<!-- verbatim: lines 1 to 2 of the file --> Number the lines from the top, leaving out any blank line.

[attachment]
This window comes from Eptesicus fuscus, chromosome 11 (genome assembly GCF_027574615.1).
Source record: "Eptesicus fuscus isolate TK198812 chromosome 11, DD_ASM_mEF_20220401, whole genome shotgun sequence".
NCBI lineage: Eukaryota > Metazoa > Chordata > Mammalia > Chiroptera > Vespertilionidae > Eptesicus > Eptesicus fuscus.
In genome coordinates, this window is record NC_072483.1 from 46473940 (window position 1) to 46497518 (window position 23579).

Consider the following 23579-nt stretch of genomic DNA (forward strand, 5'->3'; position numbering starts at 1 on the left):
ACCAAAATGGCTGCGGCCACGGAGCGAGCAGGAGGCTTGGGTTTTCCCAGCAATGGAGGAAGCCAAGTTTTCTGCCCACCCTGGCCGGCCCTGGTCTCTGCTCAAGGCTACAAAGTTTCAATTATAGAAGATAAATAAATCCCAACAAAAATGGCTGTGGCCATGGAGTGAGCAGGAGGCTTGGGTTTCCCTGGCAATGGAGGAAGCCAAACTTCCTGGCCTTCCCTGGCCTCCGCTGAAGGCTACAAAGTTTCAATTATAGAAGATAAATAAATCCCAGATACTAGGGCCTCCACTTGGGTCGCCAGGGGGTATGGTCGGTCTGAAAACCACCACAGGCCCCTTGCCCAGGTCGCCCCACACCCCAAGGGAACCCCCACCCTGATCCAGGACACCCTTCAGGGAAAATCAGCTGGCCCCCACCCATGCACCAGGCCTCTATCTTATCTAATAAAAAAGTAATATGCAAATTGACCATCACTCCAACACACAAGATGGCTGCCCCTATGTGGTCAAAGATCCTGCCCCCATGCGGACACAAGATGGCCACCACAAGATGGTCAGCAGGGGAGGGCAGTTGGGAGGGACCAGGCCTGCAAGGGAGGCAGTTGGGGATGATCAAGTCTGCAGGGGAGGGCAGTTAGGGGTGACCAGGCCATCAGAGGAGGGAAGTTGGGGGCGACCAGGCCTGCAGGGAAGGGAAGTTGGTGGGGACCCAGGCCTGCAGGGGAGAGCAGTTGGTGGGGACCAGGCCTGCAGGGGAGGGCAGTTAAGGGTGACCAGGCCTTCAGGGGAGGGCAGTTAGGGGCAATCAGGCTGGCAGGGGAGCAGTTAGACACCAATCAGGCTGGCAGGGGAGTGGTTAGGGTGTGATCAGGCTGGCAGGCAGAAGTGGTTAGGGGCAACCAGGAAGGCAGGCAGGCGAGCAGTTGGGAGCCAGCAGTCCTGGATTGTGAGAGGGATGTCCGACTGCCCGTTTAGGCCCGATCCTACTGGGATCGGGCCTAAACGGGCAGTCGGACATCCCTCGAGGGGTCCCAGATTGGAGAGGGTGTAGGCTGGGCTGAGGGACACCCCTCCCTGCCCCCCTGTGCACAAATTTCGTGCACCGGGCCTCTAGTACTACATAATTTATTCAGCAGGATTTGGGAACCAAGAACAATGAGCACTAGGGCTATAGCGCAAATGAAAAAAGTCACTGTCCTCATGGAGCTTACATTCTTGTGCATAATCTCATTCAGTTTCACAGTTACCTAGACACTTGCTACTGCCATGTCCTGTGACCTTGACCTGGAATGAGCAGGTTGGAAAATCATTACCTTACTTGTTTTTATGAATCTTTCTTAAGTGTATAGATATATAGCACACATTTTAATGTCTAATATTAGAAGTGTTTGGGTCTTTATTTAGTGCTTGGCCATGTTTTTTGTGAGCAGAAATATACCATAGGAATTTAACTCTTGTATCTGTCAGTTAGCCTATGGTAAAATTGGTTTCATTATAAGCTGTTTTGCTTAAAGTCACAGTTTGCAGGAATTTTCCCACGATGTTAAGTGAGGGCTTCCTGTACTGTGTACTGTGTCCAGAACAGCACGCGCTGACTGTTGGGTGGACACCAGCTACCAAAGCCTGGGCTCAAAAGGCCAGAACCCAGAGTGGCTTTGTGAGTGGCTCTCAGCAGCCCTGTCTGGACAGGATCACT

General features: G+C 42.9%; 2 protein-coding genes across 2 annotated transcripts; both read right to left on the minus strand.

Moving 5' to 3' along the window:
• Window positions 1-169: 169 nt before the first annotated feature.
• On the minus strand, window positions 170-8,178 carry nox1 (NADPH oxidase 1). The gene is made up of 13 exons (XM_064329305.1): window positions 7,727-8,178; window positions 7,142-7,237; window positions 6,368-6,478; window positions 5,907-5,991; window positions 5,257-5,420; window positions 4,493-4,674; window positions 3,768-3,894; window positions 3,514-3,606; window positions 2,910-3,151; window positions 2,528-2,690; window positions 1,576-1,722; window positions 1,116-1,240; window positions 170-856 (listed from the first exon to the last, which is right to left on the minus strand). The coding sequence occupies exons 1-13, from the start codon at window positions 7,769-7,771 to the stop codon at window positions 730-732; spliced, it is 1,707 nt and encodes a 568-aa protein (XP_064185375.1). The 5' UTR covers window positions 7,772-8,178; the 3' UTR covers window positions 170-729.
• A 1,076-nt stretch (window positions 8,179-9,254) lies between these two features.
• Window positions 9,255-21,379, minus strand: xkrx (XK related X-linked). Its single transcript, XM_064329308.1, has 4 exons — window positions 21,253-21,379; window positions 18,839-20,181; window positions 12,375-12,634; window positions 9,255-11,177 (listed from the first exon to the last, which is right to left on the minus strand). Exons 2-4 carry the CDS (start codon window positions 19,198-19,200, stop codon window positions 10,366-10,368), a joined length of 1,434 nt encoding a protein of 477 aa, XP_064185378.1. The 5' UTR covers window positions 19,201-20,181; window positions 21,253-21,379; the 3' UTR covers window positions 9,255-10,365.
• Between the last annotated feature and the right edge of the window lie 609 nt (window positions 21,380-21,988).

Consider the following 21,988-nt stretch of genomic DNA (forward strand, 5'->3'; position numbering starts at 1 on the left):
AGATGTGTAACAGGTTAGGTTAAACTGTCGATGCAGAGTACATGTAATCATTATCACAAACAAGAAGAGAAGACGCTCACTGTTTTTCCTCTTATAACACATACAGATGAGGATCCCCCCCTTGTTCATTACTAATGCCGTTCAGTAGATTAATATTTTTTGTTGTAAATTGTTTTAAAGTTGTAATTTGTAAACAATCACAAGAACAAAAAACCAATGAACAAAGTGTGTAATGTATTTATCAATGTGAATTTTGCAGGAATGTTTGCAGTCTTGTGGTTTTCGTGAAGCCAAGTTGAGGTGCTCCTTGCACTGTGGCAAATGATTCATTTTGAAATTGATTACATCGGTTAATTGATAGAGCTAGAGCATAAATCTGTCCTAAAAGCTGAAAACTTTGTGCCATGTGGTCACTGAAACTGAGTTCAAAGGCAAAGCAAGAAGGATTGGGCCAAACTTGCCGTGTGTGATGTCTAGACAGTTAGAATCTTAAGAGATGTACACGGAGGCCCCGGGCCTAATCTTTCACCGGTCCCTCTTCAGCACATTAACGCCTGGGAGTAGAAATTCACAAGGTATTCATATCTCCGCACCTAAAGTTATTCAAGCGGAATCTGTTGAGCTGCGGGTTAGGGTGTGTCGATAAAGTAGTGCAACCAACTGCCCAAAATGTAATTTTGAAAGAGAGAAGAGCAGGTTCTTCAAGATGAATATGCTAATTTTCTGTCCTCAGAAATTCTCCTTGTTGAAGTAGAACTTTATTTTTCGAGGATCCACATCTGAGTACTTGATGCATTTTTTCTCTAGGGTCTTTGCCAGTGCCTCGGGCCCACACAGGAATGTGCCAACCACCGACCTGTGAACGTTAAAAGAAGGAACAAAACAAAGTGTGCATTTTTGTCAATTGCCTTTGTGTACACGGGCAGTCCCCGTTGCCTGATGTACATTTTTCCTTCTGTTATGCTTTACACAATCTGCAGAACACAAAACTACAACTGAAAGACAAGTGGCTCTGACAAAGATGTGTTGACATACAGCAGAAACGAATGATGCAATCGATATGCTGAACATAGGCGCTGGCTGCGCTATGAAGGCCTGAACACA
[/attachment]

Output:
This window comes from Eptesicus fuscus, chromosome 11 (genome assembly GCF_027574615.1).
Source record: "Eptesicus fuscus isolate TK198812 chromosome 11, DD_ASM_mEF_20220401, whole genome shotgun sequence".